Furthermore, if someone sends me a book to blurb, and the first sentence needs to:

    A. Make sense.
    B. Be grammatically correct.
    C. Have a little magic.


  7. I am probably in the 50 page range. However, will stop reading or start skimming to verify that the story is falling apart and does not live up to its beginning. I also think it depends on the genre as to how far I will read.


  8. B, the first paragraph, unless I know the author then I’ll give them more leeway. But if the author is unknown to me, I’m less likely to give them much slack.Thought I’ve been known to toss an author I like if they don’t grab me by three chapters.


  9. G. If I go to a bookstore or another place that sells books, then I won’t usually have enough time to read more than a chapter, unless the chapters are short.I’m usually a quick reader.But I don’t stay very long due to other obligations, even though I would like to stay longer. It doesn’t take very long to get hooked on a book. Usually, its either the title, the cover, or the length of the book (the thicker, the better) that attracts me. Many books attract me, fiction or non-fiction. Heck, I even find dicitonaries and blank journals appealing. I don’t have time to pick up everything that appeals to me and read every item, one by one. I’d be there for days, maybe a week. Most books I pick up, I love it after the first line or two. When it comes to being a very avid reader, there is a downside however. For the past year, I have bumped into some books I didn’t enjoy very much. It had all started with “The Red Leather Diary” by Lily Koppel. The storyline sounded interesting, until I read the first 8-10 pages. As soon as you know it, you could of caught me reenacting nazi traditions. You know, since Nazis used to burn books they didn’t like, which were books that expressed beliefs different than theirs. But if I dislike certain books, then its not because of beliefs or anything related to the joke I just made. It’s usually because of the way its written. However, for me, disliking a book, a story, or other things related to literature is rare. That’s why my English grades are so high, thank goodness. 🙂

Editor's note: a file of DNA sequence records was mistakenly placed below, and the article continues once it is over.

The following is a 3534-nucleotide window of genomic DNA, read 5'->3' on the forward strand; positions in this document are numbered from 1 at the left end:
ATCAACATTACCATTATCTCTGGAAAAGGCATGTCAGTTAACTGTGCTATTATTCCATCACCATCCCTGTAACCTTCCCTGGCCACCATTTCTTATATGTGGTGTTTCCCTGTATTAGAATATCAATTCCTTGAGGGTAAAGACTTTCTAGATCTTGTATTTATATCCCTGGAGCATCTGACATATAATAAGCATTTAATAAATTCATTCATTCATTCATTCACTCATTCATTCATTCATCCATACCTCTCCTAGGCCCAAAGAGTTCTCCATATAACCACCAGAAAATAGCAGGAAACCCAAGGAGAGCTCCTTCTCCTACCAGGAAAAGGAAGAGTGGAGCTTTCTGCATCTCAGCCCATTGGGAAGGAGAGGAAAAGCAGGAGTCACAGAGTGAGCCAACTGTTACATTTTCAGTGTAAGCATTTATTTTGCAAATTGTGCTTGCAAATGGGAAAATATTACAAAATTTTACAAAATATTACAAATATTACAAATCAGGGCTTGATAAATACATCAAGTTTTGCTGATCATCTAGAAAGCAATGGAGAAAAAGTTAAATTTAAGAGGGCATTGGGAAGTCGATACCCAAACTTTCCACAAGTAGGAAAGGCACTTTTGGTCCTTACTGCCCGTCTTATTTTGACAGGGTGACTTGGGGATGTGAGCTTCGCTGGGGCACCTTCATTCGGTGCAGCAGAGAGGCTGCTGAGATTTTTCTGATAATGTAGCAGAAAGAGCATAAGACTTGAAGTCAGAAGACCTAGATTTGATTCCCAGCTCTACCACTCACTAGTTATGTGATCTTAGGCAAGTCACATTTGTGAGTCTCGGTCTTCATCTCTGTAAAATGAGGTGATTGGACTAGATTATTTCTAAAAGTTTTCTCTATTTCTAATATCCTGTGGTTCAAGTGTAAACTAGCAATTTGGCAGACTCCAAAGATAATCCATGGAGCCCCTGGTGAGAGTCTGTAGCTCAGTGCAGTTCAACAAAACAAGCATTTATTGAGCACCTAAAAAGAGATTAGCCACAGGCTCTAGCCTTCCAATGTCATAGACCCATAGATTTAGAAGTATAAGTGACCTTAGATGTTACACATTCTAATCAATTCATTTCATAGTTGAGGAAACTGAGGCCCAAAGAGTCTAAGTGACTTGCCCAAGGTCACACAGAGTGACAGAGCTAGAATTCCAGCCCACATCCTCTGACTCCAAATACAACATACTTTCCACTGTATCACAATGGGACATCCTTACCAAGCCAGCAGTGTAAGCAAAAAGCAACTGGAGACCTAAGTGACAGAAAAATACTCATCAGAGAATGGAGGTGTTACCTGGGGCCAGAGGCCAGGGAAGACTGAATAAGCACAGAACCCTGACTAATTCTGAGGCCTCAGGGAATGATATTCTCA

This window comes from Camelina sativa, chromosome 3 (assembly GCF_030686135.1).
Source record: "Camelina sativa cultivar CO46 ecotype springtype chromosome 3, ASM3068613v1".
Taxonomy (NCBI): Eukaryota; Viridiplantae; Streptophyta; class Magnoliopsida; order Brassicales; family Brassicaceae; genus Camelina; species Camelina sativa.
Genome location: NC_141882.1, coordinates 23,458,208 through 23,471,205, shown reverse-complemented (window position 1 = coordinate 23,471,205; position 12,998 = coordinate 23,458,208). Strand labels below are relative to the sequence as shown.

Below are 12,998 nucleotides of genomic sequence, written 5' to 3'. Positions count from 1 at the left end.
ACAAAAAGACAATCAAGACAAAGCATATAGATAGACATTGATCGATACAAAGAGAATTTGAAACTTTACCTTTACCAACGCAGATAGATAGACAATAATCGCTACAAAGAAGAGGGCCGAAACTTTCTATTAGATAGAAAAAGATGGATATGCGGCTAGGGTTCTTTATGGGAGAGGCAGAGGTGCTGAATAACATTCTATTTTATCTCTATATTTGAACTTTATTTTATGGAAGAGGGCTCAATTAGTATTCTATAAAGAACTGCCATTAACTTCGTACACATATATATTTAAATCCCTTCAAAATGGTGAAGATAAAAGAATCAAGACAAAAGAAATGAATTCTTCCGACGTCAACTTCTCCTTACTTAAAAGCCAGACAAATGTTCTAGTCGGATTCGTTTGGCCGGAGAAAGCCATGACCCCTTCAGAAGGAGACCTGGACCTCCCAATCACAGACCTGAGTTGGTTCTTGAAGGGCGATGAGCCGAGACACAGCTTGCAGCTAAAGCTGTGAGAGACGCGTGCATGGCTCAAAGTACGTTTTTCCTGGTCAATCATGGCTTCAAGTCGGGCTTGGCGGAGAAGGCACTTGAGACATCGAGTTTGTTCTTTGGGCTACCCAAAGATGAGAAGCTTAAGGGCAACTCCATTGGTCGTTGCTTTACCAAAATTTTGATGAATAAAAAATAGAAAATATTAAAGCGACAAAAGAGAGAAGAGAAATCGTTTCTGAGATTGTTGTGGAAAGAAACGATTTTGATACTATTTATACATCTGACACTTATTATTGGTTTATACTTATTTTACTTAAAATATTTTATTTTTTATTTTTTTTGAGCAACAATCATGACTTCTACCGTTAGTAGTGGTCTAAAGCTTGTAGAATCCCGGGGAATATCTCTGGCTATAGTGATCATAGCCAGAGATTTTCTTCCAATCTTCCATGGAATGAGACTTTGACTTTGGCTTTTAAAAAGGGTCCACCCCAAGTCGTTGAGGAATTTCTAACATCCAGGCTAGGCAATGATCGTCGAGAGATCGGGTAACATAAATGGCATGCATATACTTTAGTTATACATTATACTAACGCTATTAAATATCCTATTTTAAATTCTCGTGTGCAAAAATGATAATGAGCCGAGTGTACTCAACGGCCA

10. If you’re talking about your average 10-books-a-year reader, then I’d say three chapters is good enough for most of us.

    Of course there are those who never read in their spare time. For those you need to get them on the first syllable.


  11. If I’m looking at books in a bookstore, the answer is B. Once I get the book home and begin reading, it’s somewhere between D and E. Once in awhile I’ll keep reading even if I hate the book, just to analyze what went wrong.


    1. Joyce, that’s a very interesting comment, about analyzing what went wrong in a story gone bad. I do this, too–and then I start thinking of ways to “fix” it.

      My pet peeve is when a character does something completely out of character, or absurdly dangerous, to drive the plot forward. Grrr.


  12. Of the choices, C – but really it’s more like 2-3 pages. But WHAT it is that grabs me varies by book. It could be great writing, a compelling voice or character, or something surprising and intriguing is happening.


  13. Between B and C. Like some other commenters, if it’s an author I know and like, it’s an E or F.

    If it’s a brand new author, between B and C.

    EXCEPT – if I can tell from the book jacket or the first couple of paragraphs that it’s going to be gory or involve KidJep, I won’t read it even if my best friend writes it.